I was struck by the comment from Mikeb30200 yesterday. He said, The “gun culture” wasn’t the problem it is today until quite recently. Mike operates an anti-gun blog and is visited regularly by gunnutz who harass and challenge his beliefs.
Mike is correct: the gun culture was not the problem it is today. And the reason for that is simple: the increased firepower of guns. The AR-15 [Bushmaster] that is so common in the United States today [and the choice of mass-murderers] is a machine gun!
Back in the 40’s and 50’s, the gun used by the Lone Ranger [radio] and later on those black and white TV’s was a single shot, small caliber, low-capacity magazine weapon. The heroes of the TV westerns used 6-shooters. The audience, during some tense situations, counted the bullets because we knew that ‘6’ was the magic number. Recall that the Rifleman even needed to cock his rifle between shots.
As we examine the weapons used in Sandy Hook and other recent massacre sites, the 6-shooter is on par with the Revolutionary War musket. Even the guns used at the beginning of the Vietnam War were not as sophisticated as the AR-15 used by Adam Lanza [and James Holmes in Aurora]. The website Military Factory says this about submachine guns:
“The submachine gun was born from the desire of war planners to provide the basic infantryman with the voluminous firepower of a machine gun with the portability of a pistol.”
The question arises: why is a weapon like that, issued to U.S. Military personnel, permitted on the streets of America? It is designed to kill ‘the enemy’ in war time, many of ‘the enemy’ at one blast. Voluminous firepower!
In my youth [WWII baby] my friends and I found sticks lying around and used them as pretend machine guns, voicing the ‘Att! Att! Att!’ sound as we pointed them at the ‘Japs and the Krauts.’ We were pretending to be the soldiers we saw in the movie Newsreel clips shown in theaters after the war and during the Korean War.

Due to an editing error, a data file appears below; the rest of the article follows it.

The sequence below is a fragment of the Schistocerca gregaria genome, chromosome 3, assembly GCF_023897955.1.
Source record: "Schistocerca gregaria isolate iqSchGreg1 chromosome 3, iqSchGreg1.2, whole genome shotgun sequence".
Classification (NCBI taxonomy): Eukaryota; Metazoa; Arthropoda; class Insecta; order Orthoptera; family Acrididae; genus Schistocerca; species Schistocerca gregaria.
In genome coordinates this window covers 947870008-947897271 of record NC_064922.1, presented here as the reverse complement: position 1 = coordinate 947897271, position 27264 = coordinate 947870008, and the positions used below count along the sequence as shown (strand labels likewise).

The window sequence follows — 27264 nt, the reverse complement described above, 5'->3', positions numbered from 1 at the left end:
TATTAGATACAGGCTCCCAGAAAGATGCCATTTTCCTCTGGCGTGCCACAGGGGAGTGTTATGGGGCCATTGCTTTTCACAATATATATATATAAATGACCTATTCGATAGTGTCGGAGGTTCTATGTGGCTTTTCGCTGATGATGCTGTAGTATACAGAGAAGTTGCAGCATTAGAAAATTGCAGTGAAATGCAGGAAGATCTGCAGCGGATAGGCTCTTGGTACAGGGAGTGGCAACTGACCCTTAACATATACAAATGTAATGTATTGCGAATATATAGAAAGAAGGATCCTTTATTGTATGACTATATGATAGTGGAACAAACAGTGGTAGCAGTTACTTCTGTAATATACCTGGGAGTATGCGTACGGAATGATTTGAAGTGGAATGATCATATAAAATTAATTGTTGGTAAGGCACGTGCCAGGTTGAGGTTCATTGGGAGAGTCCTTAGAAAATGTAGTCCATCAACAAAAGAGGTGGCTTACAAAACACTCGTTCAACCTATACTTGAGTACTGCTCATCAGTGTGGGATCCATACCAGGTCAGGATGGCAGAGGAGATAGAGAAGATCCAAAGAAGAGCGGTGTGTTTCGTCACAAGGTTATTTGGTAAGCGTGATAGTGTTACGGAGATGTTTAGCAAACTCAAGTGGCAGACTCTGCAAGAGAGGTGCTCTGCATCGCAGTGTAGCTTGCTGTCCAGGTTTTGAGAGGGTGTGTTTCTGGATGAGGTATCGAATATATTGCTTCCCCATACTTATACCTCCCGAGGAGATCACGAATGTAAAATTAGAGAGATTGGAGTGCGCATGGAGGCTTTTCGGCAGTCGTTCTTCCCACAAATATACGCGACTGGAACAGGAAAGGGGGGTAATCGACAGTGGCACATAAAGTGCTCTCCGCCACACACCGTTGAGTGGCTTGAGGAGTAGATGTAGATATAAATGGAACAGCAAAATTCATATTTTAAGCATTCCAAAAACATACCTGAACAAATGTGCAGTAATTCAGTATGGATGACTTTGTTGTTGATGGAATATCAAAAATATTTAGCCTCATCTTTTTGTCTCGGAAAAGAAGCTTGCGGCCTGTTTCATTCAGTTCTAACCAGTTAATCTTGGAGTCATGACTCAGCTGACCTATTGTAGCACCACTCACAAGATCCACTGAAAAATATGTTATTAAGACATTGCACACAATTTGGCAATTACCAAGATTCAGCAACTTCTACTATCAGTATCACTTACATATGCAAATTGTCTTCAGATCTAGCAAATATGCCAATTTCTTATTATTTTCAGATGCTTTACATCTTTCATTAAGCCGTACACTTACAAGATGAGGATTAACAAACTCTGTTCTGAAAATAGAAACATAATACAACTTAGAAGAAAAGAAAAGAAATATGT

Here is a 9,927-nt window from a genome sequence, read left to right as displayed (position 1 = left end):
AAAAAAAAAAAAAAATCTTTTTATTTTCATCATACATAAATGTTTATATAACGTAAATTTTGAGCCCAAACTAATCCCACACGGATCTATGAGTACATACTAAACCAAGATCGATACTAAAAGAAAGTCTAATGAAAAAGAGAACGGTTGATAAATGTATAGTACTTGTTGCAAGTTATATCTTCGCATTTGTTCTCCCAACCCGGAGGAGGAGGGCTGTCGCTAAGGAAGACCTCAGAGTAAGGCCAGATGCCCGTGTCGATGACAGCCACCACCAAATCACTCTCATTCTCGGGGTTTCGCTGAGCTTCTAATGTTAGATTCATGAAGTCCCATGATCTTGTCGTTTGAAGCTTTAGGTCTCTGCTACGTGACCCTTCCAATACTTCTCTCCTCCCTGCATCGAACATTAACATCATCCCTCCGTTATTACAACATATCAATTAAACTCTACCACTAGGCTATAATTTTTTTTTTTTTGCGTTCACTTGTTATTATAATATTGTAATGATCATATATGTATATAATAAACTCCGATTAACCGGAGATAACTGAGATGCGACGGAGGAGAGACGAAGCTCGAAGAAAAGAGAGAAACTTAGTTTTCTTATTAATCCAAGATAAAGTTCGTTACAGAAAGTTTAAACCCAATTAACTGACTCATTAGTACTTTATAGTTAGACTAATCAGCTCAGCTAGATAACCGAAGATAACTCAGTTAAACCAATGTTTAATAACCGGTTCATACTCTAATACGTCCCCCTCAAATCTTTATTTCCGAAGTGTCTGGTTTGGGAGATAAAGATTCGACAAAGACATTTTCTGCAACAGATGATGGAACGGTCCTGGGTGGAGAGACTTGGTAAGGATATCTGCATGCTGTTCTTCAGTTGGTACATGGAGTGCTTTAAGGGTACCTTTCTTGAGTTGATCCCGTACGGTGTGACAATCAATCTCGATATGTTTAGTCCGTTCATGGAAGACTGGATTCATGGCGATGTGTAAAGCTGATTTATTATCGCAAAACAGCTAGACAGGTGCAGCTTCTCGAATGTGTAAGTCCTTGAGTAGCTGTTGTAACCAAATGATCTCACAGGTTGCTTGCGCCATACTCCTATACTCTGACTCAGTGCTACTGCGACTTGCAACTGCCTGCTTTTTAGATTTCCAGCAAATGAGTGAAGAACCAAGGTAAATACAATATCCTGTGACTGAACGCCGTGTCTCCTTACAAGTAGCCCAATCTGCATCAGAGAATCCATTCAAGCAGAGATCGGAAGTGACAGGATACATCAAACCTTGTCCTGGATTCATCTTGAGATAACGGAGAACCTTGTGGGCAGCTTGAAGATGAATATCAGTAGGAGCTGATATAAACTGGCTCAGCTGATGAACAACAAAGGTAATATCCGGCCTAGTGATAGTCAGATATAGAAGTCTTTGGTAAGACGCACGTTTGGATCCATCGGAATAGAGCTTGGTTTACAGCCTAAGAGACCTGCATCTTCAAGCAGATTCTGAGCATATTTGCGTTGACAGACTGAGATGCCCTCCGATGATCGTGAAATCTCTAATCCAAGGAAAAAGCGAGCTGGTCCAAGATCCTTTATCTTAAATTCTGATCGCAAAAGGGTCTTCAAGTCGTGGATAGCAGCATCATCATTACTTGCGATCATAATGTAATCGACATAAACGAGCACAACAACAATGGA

Today, one doesn’t need to pretend! Luckily those weapons weren’t available back then, because there were one or two awfully weird kids in my neighborhood.
As the title of this thread suggests, what if the press and the Media referred to the AR-15 as a ‘machine gun?’ The word, Bushmaster, means nothing and is rather benign. So is AR-15 or ‘semiautomatic rifle.’ Why not MACHINE GUN! We’re familiar with the Thompson [Tommy Gun] from gangster movies depicting the use of the weapon during Prohibition. Films like Scarface and G Men showed us the terrible firepower of the machine gun as both the FBI and the gangsters mowed down dozens of people at a time.
Today we never hear the word, machine gun. It is too stark of a term and it brings up memories of those films. No doubt the NRA has a lot to do with the purification of the term, the erradication of the term. Do owners of the AR-15 refer to them as a machine gun? “Want to see my machine gun?” Or, “My husband owns a machine gun.”
What’s in a name? So the question arises: Does your neighbor own a machine gun? And if he does, how mentally and emotionally stable is he?
I wonder if, like sex offenders, ought the owners of machine guns be both registered and listed on a website so that neighbors can know which house in the neighborhood owns a machine gun. Why not?